Those that remain, however, report measured success. Among those open today are Hatchworks, Mojo Coworking, Focal Point Coworking and Haw Creek Commons. Launched in April 2018, Focal Point coworking is located in downtown Asheville, a stone’s throw from the Orange Peel concert venue. Founder and CEO Alison Pages opened Focal Point first to serve her own needs, but soon she made those resources available to other entrepreneurs and remote workers.
“Technology has made it possible for entrepreneurs to create and run a business from anywhere,” Pages says. “With the rise of these small business owners and remote workers, the ‘digital nomad’ lifestyle has exploded worldwide.” And she emphasizes the allure for corking spaces. “People can travel and work no matter their location, but they still look for a professional environment and a collaborative business community.”
Chris Duggins is the “community cultivator” at Haw Creek Commons, an Asheville coworking space in East Asheville. He points out that in the last five years, the number of people working from home has increased nearly 400%. He says that coworking facilities can offer “a very basic sense of community and resource sharing, which saves a lot of time and energy for everybody involved.”
Duggins says that coworking is ideal for a segment of the remote working population. “We see people seeking a coworking space that gives them a mindful and focused approach to their own work, but [also allows them] to connect with others in simple ways throughout the day,” he explains. “Regardless of where you work or what you do, it’s also nice to have somebody say ‘hi’ to you on a coffee break.”
Haw Creek Commons offers an open space with seating for 30 people; additional rooms are available to host conferences, meetings and classes. A full commercial kitchen adds to the space’s versatility. Noting that the venture is “a start-up” (it opened in February 2019), Duggins says that the space is currently at one-third capacity. Prices are kept low – membership is currently $100 per month – and proceeds support Bethesda United Methodist Church, owner of the space. “We project to break even within the year if growth continues as it has since February,” he says.
Coworking clients at Haw Creek Commons represent a wide cross section of the workforce. Beyond traditional remote-working white collar workers, the space hosts “two full-time artists in residence, as well as a piano teacher and a songwriter,” says Duggins. “In the fall, we will experiment with hosting a exploration-centered homeschool co-op three days a week.”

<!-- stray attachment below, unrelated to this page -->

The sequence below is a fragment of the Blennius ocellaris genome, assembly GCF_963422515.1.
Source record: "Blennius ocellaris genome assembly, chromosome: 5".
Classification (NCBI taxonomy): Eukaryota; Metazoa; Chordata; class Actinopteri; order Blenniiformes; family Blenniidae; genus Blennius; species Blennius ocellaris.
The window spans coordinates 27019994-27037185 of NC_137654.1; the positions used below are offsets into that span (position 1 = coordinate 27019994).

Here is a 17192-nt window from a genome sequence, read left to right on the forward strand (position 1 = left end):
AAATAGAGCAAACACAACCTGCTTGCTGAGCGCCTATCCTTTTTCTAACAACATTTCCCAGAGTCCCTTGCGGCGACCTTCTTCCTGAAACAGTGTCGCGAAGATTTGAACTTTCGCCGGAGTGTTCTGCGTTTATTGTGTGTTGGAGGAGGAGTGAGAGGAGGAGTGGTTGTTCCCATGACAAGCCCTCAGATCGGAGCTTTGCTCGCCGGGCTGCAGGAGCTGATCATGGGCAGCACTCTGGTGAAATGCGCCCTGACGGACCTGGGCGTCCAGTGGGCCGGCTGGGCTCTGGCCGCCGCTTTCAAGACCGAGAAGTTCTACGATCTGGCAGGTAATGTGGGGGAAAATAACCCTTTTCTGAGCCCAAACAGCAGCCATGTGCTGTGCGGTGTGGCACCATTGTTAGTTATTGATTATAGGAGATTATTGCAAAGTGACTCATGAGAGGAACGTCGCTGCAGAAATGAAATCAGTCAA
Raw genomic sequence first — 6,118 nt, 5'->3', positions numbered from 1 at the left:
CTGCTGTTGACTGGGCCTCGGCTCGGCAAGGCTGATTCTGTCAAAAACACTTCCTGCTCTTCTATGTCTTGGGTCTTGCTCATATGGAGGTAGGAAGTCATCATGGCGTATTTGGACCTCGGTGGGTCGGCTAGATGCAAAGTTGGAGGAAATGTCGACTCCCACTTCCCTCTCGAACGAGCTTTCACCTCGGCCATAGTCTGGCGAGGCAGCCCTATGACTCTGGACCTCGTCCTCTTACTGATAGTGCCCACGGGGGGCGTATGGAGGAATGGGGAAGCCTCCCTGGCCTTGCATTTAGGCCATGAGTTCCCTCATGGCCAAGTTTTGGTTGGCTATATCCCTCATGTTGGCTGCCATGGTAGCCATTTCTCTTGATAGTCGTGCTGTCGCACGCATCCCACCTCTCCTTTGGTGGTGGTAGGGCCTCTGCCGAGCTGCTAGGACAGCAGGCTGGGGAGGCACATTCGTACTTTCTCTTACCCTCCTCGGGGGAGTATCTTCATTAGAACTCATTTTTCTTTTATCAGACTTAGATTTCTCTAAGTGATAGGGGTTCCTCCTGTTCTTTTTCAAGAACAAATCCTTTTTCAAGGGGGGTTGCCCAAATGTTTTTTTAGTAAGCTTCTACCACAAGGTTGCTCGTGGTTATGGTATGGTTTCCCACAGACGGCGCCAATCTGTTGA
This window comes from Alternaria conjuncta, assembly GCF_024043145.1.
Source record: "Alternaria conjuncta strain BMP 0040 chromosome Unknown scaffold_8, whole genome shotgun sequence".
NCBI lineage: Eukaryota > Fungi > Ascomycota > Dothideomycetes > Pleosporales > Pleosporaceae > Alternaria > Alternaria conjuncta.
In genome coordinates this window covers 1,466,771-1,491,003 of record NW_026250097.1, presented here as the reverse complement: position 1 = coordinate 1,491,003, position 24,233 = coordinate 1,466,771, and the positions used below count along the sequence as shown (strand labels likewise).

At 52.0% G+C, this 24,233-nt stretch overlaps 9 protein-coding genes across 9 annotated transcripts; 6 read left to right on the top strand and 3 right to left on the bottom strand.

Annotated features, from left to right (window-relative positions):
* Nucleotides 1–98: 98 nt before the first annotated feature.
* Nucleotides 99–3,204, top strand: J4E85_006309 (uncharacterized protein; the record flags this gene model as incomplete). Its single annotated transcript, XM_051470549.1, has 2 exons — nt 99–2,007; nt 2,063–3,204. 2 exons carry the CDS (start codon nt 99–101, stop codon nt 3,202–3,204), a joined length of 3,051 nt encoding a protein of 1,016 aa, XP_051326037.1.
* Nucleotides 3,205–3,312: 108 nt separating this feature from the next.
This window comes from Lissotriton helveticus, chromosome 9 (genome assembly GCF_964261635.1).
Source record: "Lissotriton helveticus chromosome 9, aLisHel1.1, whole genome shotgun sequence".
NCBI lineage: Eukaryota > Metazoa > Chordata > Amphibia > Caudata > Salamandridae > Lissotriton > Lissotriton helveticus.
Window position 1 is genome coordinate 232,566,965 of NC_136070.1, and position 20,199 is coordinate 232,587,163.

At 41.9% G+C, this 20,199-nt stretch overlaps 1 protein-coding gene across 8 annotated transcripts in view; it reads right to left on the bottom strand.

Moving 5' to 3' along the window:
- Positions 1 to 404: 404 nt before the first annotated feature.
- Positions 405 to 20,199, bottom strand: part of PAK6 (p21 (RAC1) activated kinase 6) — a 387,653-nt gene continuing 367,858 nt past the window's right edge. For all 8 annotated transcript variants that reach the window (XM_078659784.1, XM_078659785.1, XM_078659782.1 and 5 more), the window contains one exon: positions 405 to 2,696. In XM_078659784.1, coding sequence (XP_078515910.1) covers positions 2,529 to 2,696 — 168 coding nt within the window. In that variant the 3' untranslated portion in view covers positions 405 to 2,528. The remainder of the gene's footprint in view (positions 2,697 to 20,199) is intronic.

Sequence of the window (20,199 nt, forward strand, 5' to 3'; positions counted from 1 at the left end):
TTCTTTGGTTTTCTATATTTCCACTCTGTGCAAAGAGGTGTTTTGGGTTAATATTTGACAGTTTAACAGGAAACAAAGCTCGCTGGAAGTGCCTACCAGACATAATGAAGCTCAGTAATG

Alison Pages says that at Focal Point, “Most coworking members come in three to four days per week and spend seven to eight hours working.” She says that freelance and remote workers “move around through the space, working at desks, standing at high-top tables and on the patio with their laptops.”
Focal Point Coworking offers 4500 square feet of space in the form of nine private offices, three private coworking spaces, event and meeting space and a large common area with desks for coworkers. Like Haw Creek Commons, the facility has a full kitchen. At present, Pages reports that the space is at 60% occupancy. Membership packages range from $25 to $499 per month, and single-day passes are available for $20.
Coworking isn’t for all remote workers, but spaces like Haw Creek Commons and Focal Point Coworking have managed to tap into the wants and needs of a significant share of workers. Their facilities address both the practical and emotional needs of their clients. “When in our space, you don’t have to think about changing the printer toner or clearing a room to meet with clients,” says Pages. She says that because “home offices can be isolating, distracting and uninspiring.” coworking spaces offer an alternative to that setting.
Duggins agrees. “Freedom is something that everybody looks for in a job, and coworking spaces give individuals the freedom to decide when to work,” he says. But sometimes that freedom isn’t all it’s cracked up to be. Coworking can be “a steady solution to the isolation, stagnation, and distraction that can occur while working from home,” he suggests. “And it also helps create healthy work/life boundaries.”
The NC State report cited a “Global Coworking Study” that suggests coworking facilities fare better when there’s local competition; it also notes that “a new coworking space will reach its break-even point only after the first two years of operation.”
And while the overall success rate of coworking space in the Asheville market has been spotty, both Focal Point and Haw Creek Commons have reasons to be optimistic. Even with just a few facilities locally, Pages doesn’t think the market is saturated. “With the steady increase in population, I don’t believe so,” she says. “Asheville also has lots of visitors who need a workspace, as well as business teams on retreats and company trips looking for conference rooms and event space.”
Duggins says that even among the handful of coworking facilities in Asheville, there’s enough variety to meet a wide array of needs. “While one may not work for some, it will work perfectly for others looking to be in coworking space,” he says. “We find that our coworkers really enjoy the community that is brought into our space. Everybody is there for a similar reason, and that automatically creates connection.”